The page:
The temperature trend does not seem to be significantly affected by short periods of full-throttle acceleration.

Whether the “improved heat dissipation” is enough to affect the performance of the coils in a meaningful way is unknown.

A limitation of this test is the measure of the surface temperature of the coil housing when the functioning components are located inside the coil housing. What effect the heat sinks have on the internal temperature is unknown.

There is also a good amount of variation between the samples which calls for a higher number of samples for greater statistical validity. A post hoc power analysis shows that a minimum of 12 samples for each coil pack would be needed (versus the recorded 4 and 6) at the observed effect size using a minimum desired power of 0.8 and a 0.05 Type I error rate.

Post Hoc Power Analysis


Test variations:

Possibilities for varying this test include changing the location of the RTD sensor on the coil pack, placing the sensor on a different coil pack, and operating the car at different speeds.

Other possible changes include:

  1. Comparing to a brand new OEM coil
  2. Recording Engine misfire data
  3. Recording Overall timing advance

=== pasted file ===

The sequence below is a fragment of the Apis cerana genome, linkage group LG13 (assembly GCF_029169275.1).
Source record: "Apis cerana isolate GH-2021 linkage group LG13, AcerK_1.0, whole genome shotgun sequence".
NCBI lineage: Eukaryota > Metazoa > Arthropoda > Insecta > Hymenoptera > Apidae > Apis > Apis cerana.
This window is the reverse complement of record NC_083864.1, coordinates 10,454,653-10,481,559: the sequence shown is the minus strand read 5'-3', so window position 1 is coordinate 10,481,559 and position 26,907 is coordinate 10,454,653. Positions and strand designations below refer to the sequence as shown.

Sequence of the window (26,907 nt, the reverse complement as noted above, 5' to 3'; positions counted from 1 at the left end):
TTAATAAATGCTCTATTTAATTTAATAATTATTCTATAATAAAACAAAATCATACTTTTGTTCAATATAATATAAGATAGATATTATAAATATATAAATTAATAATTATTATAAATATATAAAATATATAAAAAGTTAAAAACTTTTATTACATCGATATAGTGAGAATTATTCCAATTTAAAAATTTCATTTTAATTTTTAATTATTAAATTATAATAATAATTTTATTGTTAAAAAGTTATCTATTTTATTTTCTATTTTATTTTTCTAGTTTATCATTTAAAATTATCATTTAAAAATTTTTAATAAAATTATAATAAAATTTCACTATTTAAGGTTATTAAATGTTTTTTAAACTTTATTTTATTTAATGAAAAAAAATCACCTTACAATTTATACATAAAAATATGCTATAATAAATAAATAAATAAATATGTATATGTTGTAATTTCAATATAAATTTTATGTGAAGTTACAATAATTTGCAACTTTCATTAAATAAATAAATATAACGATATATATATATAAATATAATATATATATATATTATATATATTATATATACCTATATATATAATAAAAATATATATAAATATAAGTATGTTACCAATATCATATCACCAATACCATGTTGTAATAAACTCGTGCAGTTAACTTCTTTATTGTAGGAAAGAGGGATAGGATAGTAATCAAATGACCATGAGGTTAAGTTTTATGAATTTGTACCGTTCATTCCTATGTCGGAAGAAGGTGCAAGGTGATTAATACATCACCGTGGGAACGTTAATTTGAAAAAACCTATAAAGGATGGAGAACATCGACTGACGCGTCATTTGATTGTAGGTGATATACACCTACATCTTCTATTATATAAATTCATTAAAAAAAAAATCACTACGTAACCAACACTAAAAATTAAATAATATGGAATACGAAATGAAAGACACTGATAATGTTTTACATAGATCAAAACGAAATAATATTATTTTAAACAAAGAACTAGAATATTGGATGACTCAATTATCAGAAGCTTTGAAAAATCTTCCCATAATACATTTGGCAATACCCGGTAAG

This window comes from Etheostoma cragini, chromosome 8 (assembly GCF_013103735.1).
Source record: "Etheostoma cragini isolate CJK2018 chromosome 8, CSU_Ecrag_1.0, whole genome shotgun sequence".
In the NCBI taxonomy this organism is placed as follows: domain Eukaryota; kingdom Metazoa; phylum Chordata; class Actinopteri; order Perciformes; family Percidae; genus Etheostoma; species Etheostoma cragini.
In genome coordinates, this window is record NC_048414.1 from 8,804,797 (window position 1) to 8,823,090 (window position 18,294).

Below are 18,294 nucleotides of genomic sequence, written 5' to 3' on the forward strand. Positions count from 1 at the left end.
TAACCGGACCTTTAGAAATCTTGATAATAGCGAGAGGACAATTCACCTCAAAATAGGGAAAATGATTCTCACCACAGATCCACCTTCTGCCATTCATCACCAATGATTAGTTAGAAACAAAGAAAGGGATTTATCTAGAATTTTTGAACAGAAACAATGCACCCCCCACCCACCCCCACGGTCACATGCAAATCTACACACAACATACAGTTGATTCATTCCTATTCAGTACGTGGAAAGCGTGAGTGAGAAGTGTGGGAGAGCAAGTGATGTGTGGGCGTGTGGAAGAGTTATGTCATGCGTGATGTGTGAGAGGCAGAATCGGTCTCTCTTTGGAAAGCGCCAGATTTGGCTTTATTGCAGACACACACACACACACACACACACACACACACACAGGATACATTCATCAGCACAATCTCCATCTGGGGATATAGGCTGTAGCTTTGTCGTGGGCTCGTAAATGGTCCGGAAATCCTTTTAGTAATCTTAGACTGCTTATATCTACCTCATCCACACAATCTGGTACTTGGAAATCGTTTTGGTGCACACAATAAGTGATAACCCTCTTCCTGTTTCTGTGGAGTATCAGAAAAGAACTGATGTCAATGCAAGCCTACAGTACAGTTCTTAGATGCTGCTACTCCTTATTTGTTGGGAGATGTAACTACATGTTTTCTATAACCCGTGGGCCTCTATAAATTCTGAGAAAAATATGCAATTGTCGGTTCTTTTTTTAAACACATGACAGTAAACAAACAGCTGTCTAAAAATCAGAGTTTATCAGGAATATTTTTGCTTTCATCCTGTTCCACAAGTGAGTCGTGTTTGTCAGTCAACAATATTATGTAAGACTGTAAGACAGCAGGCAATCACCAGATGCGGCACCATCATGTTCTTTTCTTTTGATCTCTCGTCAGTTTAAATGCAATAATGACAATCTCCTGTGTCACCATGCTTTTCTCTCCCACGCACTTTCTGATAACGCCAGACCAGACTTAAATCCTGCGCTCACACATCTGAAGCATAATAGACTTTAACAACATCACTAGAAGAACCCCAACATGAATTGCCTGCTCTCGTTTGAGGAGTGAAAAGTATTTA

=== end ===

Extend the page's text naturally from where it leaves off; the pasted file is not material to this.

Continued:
4. Recording Individual cylinder timing pull correction factor

034 Video Comments

  • Higher potential output
  • Heat sink helps to cool internal electronics
  • Keeping heat lower reduces saturation point
  • The saturation current ratings refer to the DC current that the inductor can support before the nominal inductance drops by a defined percentage.
  • Installing coil pack will not make more horsepower

9 thoughts on “Coil Pack Temperature”

  1. The real question is what exactly do the heat sinks connect to?

    Check the resistance of the heat sink to ground and power. It shouldn’t be connected to anything electronic on the secondary ignition side because otherwise they’d arc directly to the ground stud/bolt. If it’s connected to the primary side that just doesn’t really make any sense.

    1. That would be a different test from what the purpose of this was. I’ve been using them for several months and have not noticed misfiring occurring, but I haven’t gone through the logs to see.

  2. Somewhat related to coils, what spark plugs do you reccommend and what change interval? I have a Mk7R in a similar state of tune to yours. Thankyou, Craig Pointon.

  3. Tried these on my stage 2 IS20 based Audi TT, the 034 coils caused nothing but misfires on WOT. Went back to OEM and the issue resolved itself. Sent the 034 back for refund.

    1. Thanks for the feedback on your experience. I have not noticed an issue with the set I have, but I’ll keep track of the misfire count at WOT to make sure I stay ahead of any potential problems.

  4. Yeah definitely do, they don’t seem to hold up well even over as little as 2 months of use.

    1. Would you elaborate on how you arrived at your conclusions about the failure rate and mean time to failure?